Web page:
Picture yourself as part of a group of people that crossed over the land bridge of the Bering Strait and you migrate south towards a warmer climate.  You don’t have a lot of provisions and equipment because all you could take is what you could carry on your back and in your pockets.

Along your journey, you learn to use whatever tools and materials you can find.  You make spear and arrow points out of chipped stones or bones or even sharpened sticks.  These are used for protection against wild animals as well for hunting them.

Your troop happens upon a small herd of mammoths.  The largest land animals ever to roam the North American landscape look impressive and regal.  Standing nearly ten feet high at the shoulders, covered with a shaggy coat and armed with six to ten foot long tusks, you and your fellow travelers try to figure out how best to bring one of these monsters down.  There would be enough food to feed everyone for weeks.

Every weapon possible is gathered and you proceed to carefully stalk your quarry.  You know that mammoths can and will charge a person and kill them if possible.  Following the practice of wolves when they hunt, you send one or two brave souls around to the upwind side of the quarry while the rest of you carefully and quietly stalk your prey from the downwind side.  When you are close enough, the two decoys stand and start shouting.  The mighty beasts startle and turn and run.  As they run past the hunters, you all take aim on the agreed upon target and let all of your spears and arrows fly, hoping enough of them will hit their mark to slow down the mammoth.  After being fatally wounded, the clan moves in for the kill.

The hunt is celebrated with a feast.  What meat cannot be consumed in the first few days is cut into strips and hung on racks in the sun to be dried out.  Some salt is rubbed on the meat to help it dry and to preserve it.  A week or so later, it’s time to move on further south.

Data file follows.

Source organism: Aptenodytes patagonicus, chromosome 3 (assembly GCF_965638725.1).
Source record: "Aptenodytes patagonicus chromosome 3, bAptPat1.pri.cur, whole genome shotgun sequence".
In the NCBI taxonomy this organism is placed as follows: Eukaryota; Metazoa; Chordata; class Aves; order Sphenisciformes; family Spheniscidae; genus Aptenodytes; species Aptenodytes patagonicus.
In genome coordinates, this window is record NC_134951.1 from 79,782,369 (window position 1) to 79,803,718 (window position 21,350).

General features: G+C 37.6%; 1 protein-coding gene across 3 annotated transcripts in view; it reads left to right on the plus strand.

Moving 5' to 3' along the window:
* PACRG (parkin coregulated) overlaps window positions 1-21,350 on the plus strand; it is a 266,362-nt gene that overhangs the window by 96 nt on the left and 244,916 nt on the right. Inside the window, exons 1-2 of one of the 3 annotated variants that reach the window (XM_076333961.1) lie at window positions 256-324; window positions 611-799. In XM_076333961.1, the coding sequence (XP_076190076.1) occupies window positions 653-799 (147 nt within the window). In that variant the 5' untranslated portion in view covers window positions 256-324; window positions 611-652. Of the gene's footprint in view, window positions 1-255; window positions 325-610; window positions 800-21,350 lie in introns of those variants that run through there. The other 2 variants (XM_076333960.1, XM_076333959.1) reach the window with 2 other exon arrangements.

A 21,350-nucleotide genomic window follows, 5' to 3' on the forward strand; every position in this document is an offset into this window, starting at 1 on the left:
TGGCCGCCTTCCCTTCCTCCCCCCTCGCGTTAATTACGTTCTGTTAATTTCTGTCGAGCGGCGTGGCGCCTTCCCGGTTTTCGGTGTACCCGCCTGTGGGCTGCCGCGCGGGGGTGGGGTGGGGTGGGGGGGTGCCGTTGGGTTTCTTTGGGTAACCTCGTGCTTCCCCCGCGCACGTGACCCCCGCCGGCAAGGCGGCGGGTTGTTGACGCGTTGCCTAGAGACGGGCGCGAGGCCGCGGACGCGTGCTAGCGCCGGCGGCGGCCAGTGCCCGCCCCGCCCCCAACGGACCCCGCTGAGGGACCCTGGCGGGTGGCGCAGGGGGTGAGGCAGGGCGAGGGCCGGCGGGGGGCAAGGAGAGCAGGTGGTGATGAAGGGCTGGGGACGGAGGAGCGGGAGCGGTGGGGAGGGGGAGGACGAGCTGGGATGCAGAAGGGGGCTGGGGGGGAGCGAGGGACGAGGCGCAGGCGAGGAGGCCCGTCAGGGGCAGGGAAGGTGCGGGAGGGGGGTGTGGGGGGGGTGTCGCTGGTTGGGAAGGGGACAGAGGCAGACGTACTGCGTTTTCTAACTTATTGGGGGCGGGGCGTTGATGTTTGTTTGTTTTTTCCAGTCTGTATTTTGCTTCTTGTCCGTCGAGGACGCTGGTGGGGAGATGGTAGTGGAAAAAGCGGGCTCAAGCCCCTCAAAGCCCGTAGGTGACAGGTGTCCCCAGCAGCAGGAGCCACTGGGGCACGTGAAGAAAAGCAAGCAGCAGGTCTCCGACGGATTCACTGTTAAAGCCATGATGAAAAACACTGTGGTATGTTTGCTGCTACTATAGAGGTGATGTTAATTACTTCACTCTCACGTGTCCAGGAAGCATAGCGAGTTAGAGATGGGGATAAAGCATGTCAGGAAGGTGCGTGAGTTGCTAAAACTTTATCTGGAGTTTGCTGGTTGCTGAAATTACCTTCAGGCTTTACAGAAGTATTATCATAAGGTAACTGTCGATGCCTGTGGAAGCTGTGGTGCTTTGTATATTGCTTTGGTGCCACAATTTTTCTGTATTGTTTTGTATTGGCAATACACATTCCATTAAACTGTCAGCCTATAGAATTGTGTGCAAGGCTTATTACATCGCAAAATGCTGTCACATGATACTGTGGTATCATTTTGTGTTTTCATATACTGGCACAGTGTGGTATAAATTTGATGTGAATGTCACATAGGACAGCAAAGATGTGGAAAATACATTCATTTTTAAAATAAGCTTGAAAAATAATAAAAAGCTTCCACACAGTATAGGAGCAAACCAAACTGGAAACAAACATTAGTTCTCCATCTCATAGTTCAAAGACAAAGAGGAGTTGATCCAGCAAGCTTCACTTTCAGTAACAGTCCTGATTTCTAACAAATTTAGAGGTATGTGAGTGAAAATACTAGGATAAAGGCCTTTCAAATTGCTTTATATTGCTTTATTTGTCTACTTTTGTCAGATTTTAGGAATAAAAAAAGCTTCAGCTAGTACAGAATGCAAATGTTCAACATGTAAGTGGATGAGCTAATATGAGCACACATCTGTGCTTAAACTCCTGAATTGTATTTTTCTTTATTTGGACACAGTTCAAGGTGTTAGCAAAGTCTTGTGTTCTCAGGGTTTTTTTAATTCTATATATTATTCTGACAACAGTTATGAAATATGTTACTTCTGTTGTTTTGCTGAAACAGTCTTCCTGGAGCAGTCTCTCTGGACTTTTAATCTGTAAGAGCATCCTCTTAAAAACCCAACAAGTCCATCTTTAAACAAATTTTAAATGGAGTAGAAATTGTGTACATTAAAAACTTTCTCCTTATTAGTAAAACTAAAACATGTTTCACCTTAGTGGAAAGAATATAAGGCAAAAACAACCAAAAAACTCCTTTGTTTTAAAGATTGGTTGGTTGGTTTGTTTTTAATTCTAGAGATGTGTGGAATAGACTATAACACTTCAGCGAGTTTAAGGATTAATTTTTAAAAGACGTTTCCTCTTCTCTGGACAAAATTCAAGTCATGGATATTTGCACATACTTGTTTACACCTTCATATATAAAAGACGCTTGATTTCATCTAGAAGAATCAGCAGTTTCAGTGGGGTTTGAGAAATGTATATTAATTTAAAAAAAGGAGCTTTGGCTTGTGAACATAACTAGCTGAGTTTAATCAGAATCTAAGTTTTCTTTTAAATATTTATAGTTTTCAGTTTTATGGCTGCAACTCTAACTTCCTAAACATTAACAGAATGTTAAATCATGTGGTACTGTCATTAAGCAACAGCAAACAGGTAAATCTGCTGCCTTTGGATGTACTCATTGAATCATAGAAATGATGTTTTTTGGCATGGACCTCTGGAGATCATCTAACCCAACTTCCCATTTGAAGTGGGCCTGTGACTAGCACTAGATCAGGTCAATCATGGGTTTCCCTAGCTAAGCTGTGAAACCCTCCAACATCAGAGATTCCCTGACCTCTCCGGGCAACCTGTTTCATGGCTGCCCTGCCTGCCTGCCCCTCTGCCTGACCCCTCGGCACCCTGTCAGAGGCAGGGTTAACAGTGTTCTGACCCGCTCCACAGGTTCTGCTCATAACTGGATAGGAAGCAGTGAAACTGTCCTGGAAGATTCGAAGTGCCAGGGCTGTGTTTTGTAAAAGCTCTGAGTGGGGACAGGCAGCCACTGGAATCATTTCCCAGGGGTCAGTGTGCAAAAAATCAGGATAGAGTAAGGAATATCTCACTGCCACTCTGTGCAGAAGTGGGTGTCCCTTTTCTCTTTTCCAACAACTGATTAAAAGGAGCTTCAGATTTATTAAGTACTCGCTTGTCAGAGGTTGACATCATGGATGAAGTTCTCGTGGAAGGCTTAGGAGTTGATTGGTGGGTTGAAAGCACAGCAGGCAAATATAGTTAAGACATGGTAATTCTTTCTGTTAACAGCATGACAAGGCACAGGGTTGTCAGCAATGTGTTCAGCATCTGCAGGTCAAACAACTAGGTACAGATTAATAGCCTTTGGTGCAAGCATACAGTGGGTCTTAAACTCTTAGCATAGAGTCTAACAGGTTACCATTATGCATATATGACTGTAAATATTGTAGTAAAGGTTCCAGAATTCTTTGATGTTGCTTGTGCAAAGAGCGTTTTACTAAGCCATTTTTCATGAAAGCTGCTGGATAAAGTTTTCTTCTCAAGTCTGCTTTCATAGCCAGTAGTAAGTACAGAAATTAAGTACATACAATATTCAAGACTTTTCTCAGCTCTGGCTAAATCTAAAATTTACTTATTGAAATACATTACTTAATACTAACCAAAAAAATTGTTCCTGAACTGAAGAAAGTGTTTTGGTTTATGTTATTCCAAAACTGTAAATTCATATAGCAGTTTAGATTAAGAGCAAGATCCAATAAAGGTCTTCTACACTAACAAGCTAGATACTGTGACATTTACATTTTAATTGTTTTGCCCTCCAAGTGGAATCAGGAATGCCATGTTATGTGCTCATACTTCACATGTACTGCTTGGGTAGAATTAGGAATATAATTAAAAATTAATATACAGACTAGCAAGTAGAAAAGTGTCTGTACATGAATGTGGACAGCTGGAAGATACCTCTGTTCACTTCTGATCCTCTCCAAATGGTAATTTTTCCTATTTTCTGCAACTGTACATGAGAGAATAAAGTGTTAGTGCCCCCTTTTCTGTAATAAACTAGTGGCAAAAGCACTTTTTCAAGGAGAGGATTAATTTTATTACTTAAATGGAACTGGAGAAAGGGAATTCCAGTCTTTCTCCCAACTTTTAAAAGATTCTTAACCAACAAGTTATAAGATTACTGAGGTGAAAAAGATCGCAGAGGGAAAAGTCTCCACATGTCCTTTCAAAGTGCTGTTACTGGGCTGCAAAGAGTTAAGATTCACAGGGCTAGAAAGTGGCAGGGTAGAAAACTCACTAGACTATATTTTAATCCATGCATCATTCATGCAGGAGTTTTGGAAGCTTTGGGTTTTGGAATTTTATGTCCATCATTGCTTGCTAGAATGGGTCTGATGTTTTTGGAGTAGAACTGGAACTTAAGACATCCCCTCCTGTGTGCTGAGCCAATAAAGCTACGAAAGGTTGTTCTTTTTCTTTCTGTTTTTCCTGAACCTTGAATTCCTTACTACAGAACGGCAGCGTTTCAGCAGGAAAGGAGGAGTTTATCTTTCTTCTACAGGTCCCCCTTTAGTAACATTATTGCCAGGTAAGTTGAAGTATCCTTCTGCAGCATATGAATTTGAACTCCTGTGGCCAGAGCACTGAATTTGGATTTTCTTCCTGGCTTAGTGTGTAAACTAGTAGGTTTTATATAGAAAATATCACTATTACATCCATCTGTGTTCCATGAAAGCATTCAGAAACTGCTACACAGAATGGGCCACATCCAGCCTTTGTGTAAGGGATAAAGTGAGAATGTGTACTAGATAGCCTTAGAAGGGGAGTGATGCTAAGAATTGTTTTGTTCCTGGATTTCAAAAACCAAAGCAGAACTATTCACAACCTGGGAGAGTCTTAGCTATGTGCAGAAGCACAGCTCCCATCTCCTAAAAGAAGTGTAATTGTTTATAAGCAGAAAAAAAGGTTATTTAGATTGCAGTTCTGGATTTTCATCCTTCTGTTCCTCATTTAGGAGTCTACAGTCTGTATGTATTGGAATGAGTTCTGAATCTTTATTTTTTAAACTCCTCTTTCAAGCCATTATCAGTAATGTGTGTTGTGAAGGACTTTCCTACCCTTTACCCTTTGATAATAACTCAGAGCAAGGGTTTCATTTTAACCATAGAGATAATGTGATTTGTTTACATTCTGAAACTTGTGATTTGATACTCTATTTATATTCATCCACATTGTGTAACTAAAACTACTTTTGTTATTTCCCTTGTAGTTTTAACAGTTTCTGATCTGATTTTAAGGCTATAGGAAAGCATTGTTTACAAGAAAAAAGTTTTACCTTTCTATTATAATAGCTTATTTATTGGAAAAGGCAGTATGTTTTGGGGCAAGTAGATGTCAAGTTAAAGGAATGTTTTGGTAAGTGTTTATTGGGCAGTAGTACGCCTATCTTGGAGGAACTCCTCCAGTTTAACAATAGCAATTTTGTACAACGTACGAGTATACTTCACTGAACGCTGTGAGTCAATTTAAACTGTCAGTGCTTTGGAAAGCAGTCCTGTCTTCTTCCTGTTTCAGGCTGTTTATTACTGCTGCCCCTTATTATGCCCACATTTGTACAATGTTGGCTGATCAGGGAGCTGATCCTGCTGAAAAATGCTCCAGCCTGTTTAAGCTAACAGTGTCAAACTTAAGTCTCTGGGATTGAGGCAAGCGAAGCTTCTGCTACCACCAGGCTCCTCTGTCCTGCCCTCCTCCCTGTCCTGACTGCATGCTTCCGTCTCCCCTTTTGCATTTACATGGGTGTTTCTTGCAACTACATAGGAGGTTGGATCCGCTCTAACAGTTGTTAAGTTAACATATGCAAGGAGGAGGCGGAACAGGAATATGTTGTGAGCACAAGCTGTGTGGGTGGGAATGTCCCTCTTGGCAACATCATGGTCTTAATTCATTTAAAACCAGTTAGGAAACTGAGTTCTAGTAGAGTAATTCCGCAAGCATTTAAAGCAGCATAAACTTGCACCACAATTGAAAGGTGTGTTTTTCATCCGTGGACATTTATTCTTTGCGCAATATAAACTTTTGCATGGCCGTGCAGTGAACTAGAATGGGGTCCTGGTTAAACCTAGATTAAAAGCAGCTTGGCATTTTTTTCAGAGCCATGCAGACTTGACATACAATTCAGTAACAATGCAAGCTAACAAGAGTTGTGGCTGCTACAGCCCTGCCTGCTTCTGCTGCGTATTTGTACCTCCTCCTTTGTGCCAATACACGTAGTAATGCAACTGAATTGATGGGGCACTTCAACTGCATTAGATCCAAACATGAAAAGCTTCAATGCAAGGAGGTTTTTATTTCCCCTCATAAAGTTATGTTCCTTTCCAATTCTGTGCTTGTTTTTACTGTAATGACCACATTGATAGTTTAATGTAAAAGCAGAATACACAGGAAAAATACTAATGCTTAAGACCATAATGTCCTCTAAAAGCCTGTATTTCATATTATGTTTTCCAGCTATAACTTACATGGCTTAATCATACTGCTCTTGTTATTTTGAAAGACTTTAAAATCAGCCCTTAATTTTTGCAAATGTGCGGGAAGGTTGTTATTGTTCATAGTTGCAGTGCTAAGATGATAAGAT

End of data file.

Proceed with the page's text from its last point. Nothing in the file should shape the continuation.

A couple thousand years later, someone unearths a cache of broken and shattered mammoth bones.  The site is studied and nothing else is found except the bones.  No artifacts or any other kind of rubbish, just butchered mammoth bones.

The first assumption made by secular scientists is that the kill had to be thousands of years ago because of how primitive the site looked.  They date the mammoth bones using radiocarbon dating which is based upon their religious views of millions of years of evolution.  They get a date of about 13,800 years old which only verifies their assumptions of it being a primitive people that killed the mighty mammoth.

Then forty years after the bones were discovered, some researchers from Texas A&M discovered a sharpened piece of bone embedded in one of the mammoth’s ribs.  Archaeologists study the bone point and determine it to be a weapon used to help kill the mammoth.  The dating of the bones places the killing some 800 years before they believed hunters to roam North America.

Everything in my scenario could be used by the secular scientists that claim it to be evidence of primitive hunters nearly 14,000 years ago and by the creation scientists who believe that it had to have happened less than 4,000 years ago after the Genesis Flood and the dispersion from Babel.